2. Technology Transfer Policy Applied to the U.S. Army Military History Institute Collection

    National Research Council Canada - National Science Library

    Bell, William

    1998-01-01

    .... This cooperative process is called technology transfer. The main point of the laws is to allow commercial vendors and the organizations of the federal government to enter into cooperative research and development agreements (CRADAs...

  3. History and Technology Developments of Radio Frequency (RF) Systems for Particle Accelerators

    Science.gov (United States)

    Nassiri, A.; Chase, B.; Craievich, P.; Fabris, A.; Frischholz, H.; Jacob, J.; Jensen, E.; Jensen, M.; Kustom, R.; Pasquinelli, R.

    2016-04-01

    This article attempts to give a historical account and review of technological developments and innovations in radio frequency (RF) systems for particle accelerators. The evolution from electrostatic field to the use of RF voltage suggested by R. Wideröe made it possible to overcome the shortcomings of electrostatic accelerators, which limited the maximum achievable electric field due to voltage breakdown. After an introduction, we will provide reviews of technological developments of RF systems for particle accelerators.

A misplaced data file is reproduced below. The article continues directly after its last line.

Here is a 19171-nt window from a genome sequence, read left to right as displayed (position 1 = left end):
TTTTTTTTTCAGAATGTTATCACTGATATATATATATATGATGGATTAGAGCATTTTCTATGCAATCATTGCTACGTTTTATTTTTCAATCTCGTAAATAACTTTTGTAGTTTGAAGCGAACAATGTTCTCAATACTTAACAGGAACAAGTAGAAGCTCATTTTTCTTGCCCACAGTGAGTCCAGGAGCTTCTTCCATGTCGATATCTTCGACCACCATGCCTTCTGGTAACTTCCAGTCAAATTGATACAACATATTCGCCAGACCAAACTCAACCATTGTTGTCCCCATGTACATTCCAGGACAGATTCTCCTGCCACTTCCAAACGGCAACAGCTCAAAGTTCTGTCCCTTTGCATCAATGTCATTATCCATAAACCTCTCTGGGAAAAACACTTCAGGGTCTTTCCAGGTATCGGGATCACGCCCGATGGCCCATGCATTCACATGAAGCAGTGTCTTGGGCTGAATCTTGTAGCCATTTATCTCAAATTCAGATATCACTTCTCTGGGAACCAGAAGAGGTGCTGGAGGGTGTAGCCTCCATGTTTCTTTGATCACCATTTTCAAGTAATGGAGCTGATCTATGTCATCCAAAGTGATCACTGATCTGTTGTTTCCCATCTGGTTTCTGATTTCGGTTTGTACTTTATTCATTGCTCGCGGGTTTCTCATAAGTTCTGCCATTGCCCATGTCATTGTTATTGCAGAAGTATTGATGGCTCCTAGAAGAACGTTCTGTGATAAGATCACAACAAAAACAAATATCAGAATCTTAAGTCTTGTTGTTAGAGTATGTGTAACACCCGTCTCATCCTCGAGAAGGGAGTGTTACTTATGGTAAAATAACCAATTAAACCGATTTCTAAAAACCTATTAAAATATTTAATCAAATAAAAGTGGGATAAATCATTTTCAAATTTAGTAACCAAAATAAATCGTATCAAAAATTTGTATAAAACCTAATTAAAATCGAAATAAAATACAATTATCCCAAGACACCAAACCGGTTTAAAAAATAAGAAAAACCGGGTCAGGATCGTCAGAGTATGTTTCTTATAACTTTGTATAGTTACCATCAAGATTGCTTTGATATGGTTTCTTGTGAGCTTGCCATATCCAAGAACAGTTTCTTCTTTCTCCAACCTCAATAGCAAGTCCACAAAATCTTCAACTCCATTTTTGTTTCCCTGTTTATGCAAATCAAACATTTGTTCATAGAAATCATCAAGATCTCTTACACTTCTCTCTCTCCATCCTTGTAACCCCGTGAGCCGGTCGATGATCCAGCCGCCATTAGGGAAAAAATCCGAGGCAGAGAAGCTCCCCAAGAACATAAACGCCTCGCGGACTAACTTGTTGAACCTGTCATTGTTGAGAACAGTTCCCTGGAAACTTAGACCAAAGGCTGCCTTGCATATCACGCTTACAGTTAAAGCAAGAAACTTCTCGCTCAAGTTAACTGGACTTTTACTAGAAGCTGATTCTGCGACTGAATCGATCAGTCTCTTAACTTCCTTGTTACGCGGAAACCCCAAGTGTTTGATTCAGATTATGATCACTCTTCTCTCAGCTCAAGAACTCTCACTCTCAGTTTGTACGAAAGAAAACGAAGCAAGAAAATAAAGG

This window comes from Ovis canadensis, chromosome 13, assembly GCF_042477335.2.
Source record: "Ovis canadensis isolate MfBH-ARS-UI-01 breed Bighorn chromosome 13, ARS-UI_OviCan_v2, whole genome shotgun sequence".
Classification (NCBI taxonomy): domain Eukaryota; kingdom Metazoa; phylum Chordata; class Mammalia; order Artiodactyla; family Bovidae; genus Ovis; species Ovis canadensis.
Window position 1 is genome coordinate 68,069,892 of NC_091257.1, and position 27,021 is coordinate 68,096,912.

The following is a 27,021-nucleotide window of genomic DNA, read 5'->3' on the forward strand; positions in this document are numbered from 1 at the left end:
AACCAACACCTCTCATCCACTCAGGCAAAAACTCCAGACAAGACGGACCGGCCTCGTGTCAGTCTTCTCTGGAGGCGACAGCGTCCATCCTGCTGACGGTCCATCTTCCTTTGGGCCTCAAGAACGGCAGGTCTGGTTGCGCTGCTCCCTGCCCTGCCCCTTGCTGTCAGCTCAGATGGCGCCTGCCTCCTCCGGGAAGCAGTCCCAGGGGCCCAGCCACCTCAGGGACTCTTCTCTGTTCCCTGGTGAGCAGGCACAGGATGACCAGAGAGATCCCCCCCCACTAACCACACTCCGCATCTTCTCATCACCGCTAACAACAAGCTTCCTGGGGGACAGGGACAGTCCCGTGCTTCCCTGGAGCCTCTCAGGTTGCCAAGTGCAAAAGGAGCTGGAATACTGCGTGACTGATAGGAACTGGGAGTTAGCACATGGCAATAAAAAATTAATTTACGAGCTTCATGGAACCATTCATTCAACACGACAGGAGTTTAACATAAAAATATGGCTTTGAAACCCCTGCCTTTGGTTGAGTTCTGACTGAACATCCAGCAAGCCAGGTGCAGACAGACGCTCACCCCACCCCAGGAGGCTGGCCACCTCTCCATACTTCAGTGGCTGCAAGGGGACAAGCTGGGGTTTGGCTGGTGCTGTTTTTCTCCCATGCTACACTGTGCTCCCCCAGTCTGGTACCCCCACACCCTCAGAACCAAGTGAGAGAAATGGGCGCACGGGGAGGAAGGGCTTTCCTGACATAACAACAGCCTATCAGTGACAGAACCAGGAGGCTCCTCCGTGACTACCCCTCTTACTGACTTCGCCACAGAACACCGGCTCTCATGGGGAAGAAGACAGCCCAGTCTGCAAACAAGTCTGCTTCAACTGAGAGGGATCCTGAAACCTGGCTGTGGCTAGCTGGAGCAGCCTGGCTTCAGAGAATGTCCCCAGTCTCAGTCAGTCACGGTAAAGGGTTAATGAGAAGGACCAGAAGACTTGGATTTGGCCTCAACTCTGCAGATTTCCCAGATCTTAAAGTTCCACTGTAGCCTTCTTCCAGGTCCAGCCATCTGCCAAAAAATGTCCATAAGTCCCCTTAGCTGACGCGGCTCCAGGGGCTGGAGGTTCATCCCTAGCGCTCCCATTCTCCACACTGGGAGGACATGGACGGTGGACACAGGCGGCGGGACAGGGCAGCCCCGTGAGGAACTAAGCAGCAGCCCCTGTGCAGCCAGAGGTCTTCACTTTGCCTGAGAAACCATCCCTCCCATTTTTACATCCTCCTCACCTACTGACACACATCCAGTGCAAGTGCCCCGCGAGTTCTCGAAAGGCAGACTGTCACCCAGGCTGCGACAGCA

4. INDUCTION HEATING IN HISTORY AND DEVELOPMENT. APPLICATION IN MODERN TRANSPORT REPAIRING TECHNOLOGIES

    Directory of Open Access Journals (Sweden)

    Yu. Batyhin

    2017-06-01

    Full Text Available The technologies used in repair of vehicles were analyzed in the given paper. The shortcomings of the mechanical repair methods in question can be solved by using induction heating. Analysis of the stages of development and implementation of induction heating in industries showed effective performance of this technology and its opportunities for further improvement. An alternative repair technique, which consists in using induction heating, was proposed.

  5. Factors of Online Learning Adoption: A Comparative Juxtaposition of the Theory of Planned Behaviour and the Technology Acceptance Model

    Science.gov (United States)

    Ndubisi, Nelson

    2006-01-01

    Organisational investments in information technologies have increased significantly in the past few decades. All around the globe and in Malaysia particularly, a number of educational institutions are experimenting with e-learning. Adopting the theory of planned behaviour (TPB) and the technology acceptance model (TAM) this article tries to…

  6. Adding Innovation Diffusion Theory to the Technology Acceptance Model: Supporting Employees' Intentions to Use E-Learning Systems

    Science.gov (United States)

    Lee, Yi-Hsuan; Hsieh, Yi-Chuan; Hsu, Chia-Ning

    2011-01-01